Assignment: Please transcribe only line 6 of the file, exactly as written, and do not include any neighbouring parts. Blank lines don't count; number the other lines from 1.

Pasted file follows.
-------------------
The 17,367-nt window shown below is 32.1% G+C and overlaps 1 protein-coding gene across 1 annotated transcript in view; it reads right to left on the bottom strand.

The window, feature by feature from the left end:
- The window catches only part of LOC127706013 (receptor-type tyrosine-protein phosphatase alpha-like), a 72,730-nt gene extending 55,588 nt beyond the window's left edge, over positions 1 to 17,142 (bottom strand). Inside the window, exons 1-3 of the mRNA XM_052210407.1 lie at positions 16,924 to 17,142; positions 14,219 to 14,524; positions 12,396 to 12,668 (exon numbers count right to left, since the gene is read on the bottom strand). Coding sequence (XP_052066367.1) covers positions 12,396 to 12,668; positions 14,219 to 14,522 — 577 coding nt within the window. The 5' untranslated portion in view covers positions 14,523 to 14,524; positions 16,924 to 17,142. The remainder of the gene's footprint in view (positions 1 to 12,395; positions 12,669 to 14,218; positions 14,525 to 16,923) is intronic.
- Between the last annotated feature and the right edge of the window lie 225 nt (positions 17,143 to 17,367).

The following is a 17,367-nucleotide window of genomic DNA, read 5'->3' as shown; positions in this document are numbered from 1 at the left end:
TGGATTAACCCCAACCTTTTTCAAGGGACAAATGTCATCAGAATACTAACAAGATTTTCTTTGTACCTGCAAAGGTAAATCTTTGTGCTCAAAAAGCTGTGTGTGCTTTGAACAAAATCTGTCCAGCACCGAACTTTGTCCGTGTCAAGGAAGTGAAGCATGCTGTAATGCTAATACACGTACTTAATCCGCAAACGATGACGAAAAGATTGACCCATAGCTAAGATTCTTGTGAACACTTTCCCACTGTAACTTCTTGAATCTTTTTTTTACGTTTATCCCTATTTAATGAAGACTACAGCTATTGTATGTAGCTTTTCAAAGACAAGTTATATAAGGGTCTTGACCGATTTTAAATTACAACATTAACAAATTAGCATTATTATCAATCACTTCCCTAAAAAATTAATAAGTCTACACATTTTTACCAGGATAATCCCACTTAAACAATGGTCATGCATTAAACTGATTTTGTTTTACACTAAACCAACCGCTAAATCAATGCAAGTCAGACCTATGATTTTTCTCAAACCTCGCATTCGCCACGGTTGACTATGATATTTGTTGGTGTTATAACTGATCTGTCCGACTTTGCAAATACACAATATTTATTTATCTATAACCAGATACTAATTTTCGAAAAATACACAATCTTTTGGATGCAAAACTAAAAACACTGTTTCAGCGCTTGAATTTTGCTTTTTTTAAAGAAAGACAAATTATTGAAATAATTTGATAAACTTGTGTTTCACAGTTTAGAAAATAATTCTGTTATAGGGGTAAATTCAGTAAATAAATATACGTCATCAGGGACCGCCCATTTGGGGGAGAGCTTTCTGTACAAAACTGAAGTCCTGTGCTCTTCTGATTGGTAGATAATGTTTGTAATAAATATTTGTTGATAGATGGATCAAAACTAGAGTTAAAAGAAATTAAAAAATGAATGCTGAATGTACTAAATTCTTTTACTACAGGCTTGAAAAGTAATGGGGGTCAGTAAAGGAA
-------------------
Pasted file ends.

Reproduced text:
TGGATTAACCCCAACCTTTTTCAAGGGACAAATGTCATCAGAATACTAACAAGATTTTCTTTGTACCTGCAAAGGTAAATCTTTGTGCTCAAAAAGCTGTGTGTGCTTTGAACAAAATCTGTCCAGCACCGAACTTTGTCCGTGTCAAGGAAGTGAAGCATGCTGTAATGCTAATACACGTACTTAATCCGCAAACGATGACGAAAAGATTGACCCATAGCTAAGATTCTTGTGAACACTTTCCCACTGTAACTTCTTGAATCTTTTTTTTACGTTTATCCCTATTTAATGAAGACTACAGCTATTGTATGTAGCTTTTCAAAGACAAGTTATATAAGGGTCTTGACCGATTTTAAATTACAACATTAACAAATTAGCATTATTATCAATCACTTCCCTAAAAAATTAATAAGTCTACACATTTTTACCAGGATAATCCCACTTAAACAATGGTCATGCATTAAACTGATTTTGTTTTACACTAAACCAACCGCTAAATCAATGCAAGTCAGACCTATGATTTTTCTCAAACCTCGCATTCGCCACGGTTGACTATGATATTTGTTGGTGTTATAACTGATCTGTCCGACTTTGCAAATACACAATATTTATTTATCTATAACCAGATACTAATTTTCGAAAAATACACAATCTTTTGGATGCAAAACTAAAAACACTGTTTCAGCGCTTGAATTTTGCTTTTTTTAAAGAAAGACAAATTATTGAAATAATTTGATAAACTTGTGTTTCACAGTTTAGAAAATAATTCTGTTATAGGGGTAAATTCAGTAAATAAATATACGTCATCAGGGACCGCCCATTTGGGGGAGAGCTTTCTGTACAAAACTGAAGTCCTGTGCTCTTCTGATTGGTAGATAATGTTTGTAATAAATATTTGTTGATAGATGGATCAAAACTAGAGTTAAAAGAAATTAAAAAATGAATGCTGAATGTACTAAATTCTTTTACTACAGGCTTGAAAAGTAATGGGGGTCAGTAAAGGAA